- Daily Zen
In 2017, Fortune ranked Delta among world’s leading brands as well as the world’s Most Admired Airline. As a matter of fact, it is landing on the list for the sixth time in the past seven years.
The Atlanta-based airlines plunged into a bankruptcy in September 2005, with cash running low and most assets hocked, largely exemplified due to the errors made by then-Chief Executive Leo F.Mullin. The financial woes were sown from paying top pilots a record-breaking $300,000 a year, while it struggled to compete with low-cost, low-fare carriers like JetBlue and Southwest Airlines. Less than four years after it was left on life support, it re-emerged on lists for customer affinity and best places to work.
“There were periods when Delta could have been just 24 hours from disappearing. If the pilots had walked out, I’m not sure we could have pulled through,” recalled President Ed H. Bastian during an interview with Bloomberg.
At one point in time, the carrier had to fight hedge fund managers pushing for a sale or breakup, and later a hostile bid from US Airways.
On the path to recovery was a willingness on part of the management and employees to make sacrifices. Bankruptcy became a huge part of the management process. Stockholders were wiped out. Pensions had been abandoned. Flight attendants worked tirelessly to the new rules. Pilots were being squeezed for more flight time. Aircraft orders were canceled. Terminal leases remain unpaid. Contracts with suppliers were annulled.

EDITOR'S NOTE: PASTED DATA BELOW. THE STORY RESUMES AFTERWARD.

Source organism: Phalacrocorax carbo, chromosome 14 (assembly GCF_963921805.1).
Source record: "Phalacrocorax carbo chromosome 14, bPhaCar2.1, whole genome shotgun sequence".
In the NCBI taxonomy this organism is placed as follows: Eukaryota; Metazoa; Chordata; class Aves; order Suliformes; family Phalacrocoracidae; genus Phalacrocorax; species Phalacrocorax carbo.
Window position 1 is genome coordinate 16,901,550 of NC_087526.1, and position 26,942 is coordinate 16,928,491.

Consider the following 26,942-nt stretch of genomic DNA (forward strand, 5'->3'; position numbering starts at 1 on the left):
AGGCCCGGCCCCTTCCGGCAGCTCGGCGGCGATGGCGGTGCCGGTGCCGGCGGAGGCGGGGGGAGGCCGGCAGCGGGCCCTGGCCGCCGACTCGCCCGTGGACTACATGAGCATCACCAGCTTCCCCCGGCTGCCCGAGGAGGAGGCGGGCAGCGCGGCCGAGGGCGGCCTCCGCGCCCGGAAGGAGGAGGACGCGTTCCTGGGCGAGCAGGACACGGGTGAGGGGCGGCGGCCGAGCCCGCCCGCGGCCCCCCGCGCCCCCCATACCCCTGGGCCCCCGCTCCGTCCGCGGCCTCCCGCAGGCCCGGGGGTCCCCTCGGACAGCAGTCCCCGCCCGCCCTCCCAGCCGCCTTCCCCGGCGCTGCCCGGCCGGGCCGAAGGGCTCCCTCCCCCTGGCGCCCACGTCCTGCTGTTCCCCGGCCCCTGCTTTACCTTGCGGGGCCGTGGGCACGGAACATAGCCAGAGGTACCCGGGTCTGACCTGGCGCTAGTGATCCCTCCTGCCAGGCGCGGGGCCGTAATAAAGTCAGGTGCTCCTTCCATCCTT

When Director Gerald Grinstein stepped in as CEO in 2004, he convinced pilots to bear deep cuts, while reducing his own salary by 25 percent. He persuaded a group of creditors and suppliers, including Boeing, Coca-Cola, and Pratt & Whitney that they’d lose big unless the US Airways merger was thwarted.
After the bankruptcy, Delta spent millions to rebuilt employee morale, flying in over 40,000 if its employees for a series of events meant for team-building. Delta Airlines wanted the employees to know that they followed through on everything they promised.
While at the same time, Delta recruited Glen W. Hauenstein to move the carrier into under-served markets like Tel Aviv, Nice, France; ad Kiev, Uktraine. Additionally, Hauenstein retrofitted existing carriers with wingless to reduce drag and save fuel. Today, international routes represent 38% of all Delta flights, compared to only 20 percent in 2005.
In 2008, Delta CEO Richard H. Anderson engineered a merger with Northwest Airlines. The result: expansion across Asia; in addition to the setup of 27 internal committees that built a paternalistic culture. In Addition, Delta made substantial changes to ensure employees were happy by creating a rational, controversial-free induction process.
Today, analysts view Delta Airlines as the country’s top performing major carrier. It boasts the most profitable international routes, the strongest balance sheet, and the best prospects for future profitability.
The carrier landed on Glassdoor’s list of Best Places to Work in 2016 and 2017. In December, the Human Rights Campaign Foundation named the carrier a Best Place to Work for LGBT equality.